If you or a loved one has a professional license (doctor, dentist, lawyer, CPA, real estate broker, etc.) and suffer an arrest, there can be great anxiety in trying to know whether one must self-report the arrest to the appropriate state licensing authority. When is the deadline for reporting – one week? 30 days? What will happen next? What if no case is filed, but I have to explain the arrest? Will I lose my license to practice my profession? What will happen to my family financially?
Will the police separately report the arrest to my employer? What about the prosecutor?
The duty to self-report may not be triggered until one is convicted or charged and then it may depend upon whether the charge is a misdemeanor or a felony. This duty may even be triggered by a misdemeanor arrest and the failure to self-report can be itself problematic even if the underlying charge is not grounds for professional discipline (see, i.e. the board of acupuncture (16 Cal. Code Regs § 1399.469.2), the board of physical therapy (16 Cal. Code Regs § 1399.24), occupational therapy (16 Cal. Code Regs § 4149), behavioral science (social workers and therapists) (16 Cal. Code Regs § 1823), vocational nurses and psychiatric technicians (16 Cal. Code Regs § 2518.8), and speech-language pathologists and audiologists (16 Cal. Code Regs § 1339.156)). For registered nurses, failure to report a felony or a misdemeanor conviction within 30 days is itself considered unprofessional conduct (16 Cal. Code Regs § 1441(c)).
Agencies that do require self-reporting of felony charges and misdemeanor and felony convictions within 30 days include the Medical Board (Business & Professions Code § 802.1), the Board of Psychology (16 Cal. Code Regs § 1397.2), the Dental Board (16 Cal. Code Regs § 1018.05), the Department of Real Estate ((Business & Professions Code § 10186.2), and the Department of Insurance (Insurance Code § 1729.2).
Attorneys must self-report an indictment or information (charging a felony), as well as a conviction for any felony and certain misdemeanors within 30 days (Business & Professions Code § 6068(o)(4) – (5).
Accountants must report felony convictions and certain misdemeanor convictions (Business & Professions Code § 5063(a)(1).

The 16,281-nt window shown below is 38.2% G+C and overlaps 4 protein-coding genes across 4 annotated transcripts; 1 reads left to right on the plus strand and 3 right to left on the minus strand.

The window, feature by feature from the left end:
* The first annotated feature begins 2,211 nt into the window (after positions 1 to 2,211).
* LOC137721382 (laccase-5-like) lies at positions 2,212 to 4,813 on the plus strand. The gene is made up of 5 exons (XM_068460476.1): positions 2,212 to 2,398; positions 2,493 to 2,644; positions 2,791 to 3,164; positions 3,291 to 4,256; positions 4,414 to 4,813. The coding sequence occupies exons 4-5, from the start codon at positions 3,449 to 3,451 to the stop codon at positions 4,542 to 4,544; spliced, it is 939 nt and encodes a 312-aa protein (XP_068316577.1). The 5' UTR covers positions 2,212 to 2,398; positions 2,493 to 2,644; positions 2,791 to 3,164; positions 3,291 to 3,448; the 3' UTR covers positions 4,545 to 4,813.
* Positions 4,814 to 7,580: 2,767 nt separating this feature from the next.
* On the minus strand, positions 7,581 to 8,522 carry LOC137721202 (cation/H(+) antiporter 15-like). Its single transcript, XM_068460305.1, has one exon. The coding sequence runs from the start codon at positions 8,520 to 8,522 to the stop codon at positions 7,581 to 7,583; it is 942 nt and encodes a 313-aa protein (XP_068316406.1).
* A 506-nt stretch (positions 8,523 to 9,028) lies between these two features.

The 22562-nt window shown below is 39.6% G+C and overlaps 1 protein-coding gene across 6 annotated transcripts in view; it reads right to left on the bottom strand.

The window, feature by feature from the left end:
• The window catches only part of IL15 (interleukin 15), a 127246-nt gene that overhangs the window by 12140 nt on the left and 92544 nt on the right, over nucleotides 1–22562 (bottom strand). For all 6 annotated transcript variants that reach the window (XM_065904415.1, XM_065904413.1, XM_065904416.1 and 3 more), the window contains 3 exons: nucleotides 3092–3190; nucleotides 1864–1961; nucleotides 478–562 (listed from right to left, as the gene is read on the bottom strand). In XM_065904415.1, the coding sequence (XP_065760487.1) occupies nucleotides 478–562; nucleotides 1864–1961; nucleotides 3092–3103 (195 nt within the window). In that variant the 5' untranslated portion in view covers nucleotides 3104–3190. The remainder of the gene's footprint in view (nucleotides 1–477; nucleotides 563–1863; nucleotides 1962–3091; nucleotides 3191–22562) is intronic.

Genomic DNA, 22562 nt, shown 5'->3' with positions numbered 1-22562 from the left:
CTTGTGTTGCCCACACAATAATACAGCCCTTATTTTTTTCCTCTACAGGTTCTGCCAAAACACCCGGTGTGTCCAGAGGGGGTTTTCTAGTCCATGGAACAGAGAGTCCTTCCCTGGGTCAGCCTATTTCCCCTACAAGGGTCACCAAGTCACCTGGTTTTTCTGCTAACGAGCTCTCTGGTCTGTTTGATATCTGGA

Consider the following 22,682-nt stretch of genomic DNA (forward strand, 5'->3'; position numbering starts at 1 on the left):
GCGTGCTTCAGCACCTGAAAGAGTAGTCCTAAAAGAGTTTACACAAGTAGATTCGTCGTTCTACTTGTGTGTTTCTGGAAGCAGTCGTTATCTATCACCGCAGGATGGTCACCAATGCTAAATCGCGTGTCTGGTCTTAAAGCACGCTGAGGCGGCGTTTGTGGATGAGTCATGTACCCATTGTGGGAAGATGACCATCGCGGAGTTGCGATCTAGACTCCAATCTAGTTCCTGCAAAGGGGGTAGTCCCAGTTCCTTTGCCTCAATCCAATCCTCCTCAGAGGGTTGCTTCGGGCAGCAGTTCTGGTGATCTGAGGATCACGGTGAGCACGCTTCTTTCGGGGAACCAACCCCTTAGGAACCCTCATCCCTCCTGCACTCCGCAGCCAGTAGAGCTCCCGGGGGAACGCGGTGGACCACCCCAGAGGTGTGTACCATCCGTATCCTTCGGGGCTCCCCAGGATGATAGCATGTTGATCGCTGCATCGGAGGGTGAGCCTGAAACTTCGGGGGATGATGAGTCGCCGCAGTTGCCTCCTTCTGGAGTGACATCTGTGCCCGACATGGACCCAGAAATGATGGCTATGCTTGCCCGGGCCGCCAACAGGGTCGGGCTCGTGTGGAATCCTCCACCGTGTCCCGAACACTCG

Pilots must report alcohol and drug-related driving convictions to the FAA within 60 days (14 C.F.R. § 61.15).
The prosecutor should notify the state agency regulating defendant’s professional license at an early stage in the proceedings so the agency can take any action is deems necessary to promote the interests of justice and protect the public. The state agency has a right to furnish information, make recommendations regarding specific conditions of probation when the criminal proceeding is substantially related to the qualifications, functions, or duties of a licensee (Penal Code § 23).
If defendant is an attorney, the prosecutor must notify the State Bar and the court clerk immediately (Business & Professions Code § 6101(b)). It is worth mentioning that if the reader of this article is an attorney or the loved one of an attorney, discipline by the State Bar may be mitigated in certain cases by the attorney entering the Attorney Diversion or Attorney Assistance Program either voluntarily or by State Bar referral, as long as the investigation is “based primarily on the self-administration of drugs or alcohol or the illegal possession, prescription, or nonviolent procurement of drugs for self-administration, or on mental illness, and does not involve actual harm to the public or his or her clients” (Business & Professions Code § 6232(b)(3)).
If a felony is charged against a person licensed in the Healing Arts (listed in Division 2 of the Business & Professions Code), the prosecuting agency must notify the licensee’s board (Business & Professions Code § 803.5(a)). The court clerk must transmit any felony preliminary hearing transcripts under 800 pages to the applicable allied health board and a probation officer must transmit a copy of any probation report generated for the court pursuant to Penal Code § 1203 (Business & Professions Code § 803.6). It the licensee is convicted, a certified copy of the conviction must be transmitted to the appropriate board by the court clerk within 48 hours (Business & Professions Code § 803.5).
For more information about professional licensing issues, please click on the following articles: